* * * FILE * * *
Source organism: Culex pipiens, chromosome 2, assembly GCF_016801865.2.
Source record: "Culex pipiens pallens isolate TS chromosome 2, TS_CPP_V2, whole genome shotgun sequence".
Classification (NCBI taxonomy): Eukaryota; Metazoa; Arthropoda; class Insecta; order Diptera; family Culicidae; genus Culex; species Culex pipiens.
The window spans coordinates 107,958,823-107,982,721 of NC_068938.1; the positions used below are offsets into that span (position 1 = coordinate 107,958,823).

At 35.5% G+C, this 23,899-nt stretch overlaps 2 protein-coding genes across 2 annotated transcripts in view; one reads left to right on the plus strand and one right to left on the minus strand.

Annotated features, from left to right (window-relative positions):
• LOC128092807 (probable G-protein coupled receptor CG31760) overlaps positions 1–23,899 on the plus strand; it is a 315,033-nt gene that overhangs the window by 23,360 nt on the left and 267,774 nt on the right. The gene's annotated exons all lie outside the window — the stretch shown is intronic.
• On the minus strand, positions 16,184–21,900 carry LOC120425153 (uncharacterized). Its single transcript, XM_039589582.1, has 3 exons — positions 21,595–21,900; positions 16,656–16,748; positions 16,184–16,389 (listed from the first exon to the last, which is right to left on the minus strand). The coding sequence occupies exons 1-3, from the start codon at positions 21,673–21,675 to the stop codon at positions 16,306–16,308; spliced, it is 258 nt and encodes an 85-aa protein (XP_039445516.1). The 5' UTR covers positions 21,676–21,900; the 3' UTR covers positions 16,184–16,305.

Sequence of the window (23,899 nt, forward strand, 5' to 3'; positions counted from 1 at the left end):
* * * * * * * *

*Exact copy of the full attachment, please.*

Source organism: Culex pipiens, chromosome 2, assembly GCF_016801865.2.
Source record: "Culex pipiens pallens isolate TS chromosome 2, TS_CPP_V2, whole genome shotgun sequence".
Classification (NCBI taxonomy): Eukaryota; Metazoa; Arthropoda; class Insecta; order Diptera; family Culicidae; genus Culex; species Culex pipiens.
The window spans coordinates 107,958,823-107,982,721 of NC_068938.1; the positions used below are offsets into that span (position 1 = coordinate 107,958,823).

At 35.5% G+C, this 23,899-nt stretch overlaps 2 protein-coding genes across 2 annotated transcripts in view; one reads left to right on the plus strand and one right to left on the minus strand.

Annotated features, from left to right (window-relative positions):
• LOC128092807 (probable G-protein coupled receptor CG31760) overlaps positions 1–23,899 on the plus strand; it is a 315,033-nt gene that overhangs the window by 23,360 nt on the left and 267,774 nt on the right. The gene's annotated exons all lie outside the window — the stretch shown is intronic.
• On the minus strand, positions 16,184–21,900 carry LOC120425153 (uncharacterized). Its single transcript, XM_039589582.1, has 3 exons — positions 21,595–21,900; positions 16,656–16,748; positions 16,184–16,389 (listed from the first exon to the last, which is right to left on the minus strand). The coding sequence occupies exons 1-3, from the start codon at positions 21,673–21,675 to the stop codon at positions 16,306–16,308; spliced, it is 258 nt and encodes an 85-aa protein (XP_039445516.1). The 5' UTR covers positions 21,676–21,900; the 3' UTR covers positions 16,184–16,305.

Sequence of the window (23,899 nt, forward strand, 5' to 3'; positions counted from 1 at the left end):